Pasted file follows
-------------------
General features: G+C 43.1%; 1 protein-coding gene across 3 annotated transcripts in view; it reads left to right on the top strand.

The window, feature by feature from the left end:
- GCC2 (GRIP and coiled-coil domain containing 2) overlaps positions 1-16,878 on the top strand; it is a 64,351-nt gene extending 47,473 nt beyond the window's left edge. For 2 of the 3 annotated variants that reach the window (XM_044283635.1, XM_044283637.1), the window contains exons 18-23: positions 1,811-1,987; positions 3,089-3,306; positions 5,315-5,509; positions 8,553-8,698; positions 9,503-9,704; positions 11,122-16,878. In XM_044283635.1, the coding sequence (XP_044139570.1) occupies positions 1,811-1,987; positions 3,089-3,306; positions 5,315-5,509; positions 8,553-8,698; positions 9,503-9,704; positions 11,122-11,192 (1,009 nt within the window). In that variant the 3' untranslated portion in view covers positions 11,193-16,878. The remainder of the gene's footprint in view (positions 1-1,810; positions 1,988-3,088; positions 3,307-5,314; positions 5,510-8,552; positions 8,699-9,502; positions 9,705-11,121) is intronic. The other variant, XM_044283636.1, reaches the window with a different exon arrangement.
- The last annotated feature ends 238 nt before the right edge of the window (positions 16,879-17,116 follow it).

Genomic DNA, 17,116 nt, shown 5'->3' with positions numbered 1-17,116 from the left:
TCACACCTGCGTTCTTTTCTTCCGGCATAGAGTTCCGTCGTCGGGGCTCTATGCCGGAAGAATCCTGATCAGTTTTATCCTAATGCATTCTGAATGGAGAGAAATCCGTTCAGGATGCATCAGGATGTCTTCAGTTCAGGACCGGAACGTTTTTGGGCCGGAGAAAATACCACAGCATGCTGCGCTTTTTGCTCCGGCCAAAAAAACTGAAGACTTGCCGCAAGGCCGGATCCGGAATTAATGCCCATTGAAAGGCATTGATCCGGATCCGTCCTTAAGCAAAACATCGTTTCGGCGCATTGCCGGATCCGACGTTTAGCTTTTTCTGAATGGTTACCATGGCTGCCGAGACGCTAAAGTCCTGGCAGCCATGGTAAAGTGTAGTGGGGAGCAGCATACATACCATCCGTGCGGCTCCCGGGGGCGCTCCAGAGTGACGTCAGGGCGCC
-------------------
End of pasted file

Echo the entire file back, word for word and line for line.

General features: G+C 43.1%; 1 protein-coding gene across 3 annotated transcripts in view; it reads left to right on the top strand.

The window, feature by feature from the left end:
- GCC2 (GRIP and coiled-coil domain containing 2) overlaps positions 1-16,878 on the top strand; it is a 64,351-nt gene extending 47,473 nt beyond the window's left edge. For 2 of the 3 annotated variants that reach the window (XM_044283635.1, XM_044283637.1), the window contains exons 18-23: positions 1,811-1,987; positions 3,089-3,306; positions 5,315-5,509; positions 8,553-8,698; positions 9,503-9,704; positions 11,122-16,878. In XM_044283635.1, the coding sequence (XP_044139570.1) occupies positions 1,811-1,987; positions 3,089-3,306; positions 5,315-5,509; positions 8,553-8,698; positions 9,503-9,704; positions 11,122-11,192 (1,009 nt within the window). In that variant the 3' untranslated portion in view covers positions 11,193-16,878. The remainder of the gene's footprint in view (positions 1-1,810; positions 1,988-3,088; positions 3,307-5,314; positions 5,510-8,552; positions 8,699-9,502; positions 9,705-11,121) is intronic. The other variant, XM_044283636.1, reaches the window with a different exon arrangement.
- The last annotated feature ends 238 nt before the right edge of the window (positions 16,879-17,116 follow it).

Genomic DNA, 17,116 nt, shown 5'->3' with positions numbered 1-17,116 from the left:
TCACACCTGCGTTCTTTTCTTCCGGCATAGAGTTCCGTCGTCGGGGCTCTATGCCGGAAGAATCCTGATCAGTTTTATCCTAATGCATTCTGAATGGAGAGAAATCCGTTCAGGATGCATCAGGATGTCTTCAGTTCAGGACCGGAACGTTTTTGGGCCGGAGAAAATACCACAGCATGCTGCGCTTTTTGCTCCGGCCAAAAAAACTGAAGACTTGCCGCAAGGCCGGATCCGGAATTAATGCCCATTGAAAGGCATTGATCCGGATCCGTCCTTAAGCAAAACATCGTTTCGGCGCATTGCCGGATCCGACGTTTAGCTTTTTCTGAATGGTTACCATGGCTGCCGAGACGCTAAAGTCCTGGCAGCCATGGTAAAGTGTAGTGGGGAGCAGCATACATACCATCCGTGCGGCTCCCGGGGGCGCTCCAGAGTGACGTCAGGGCGCC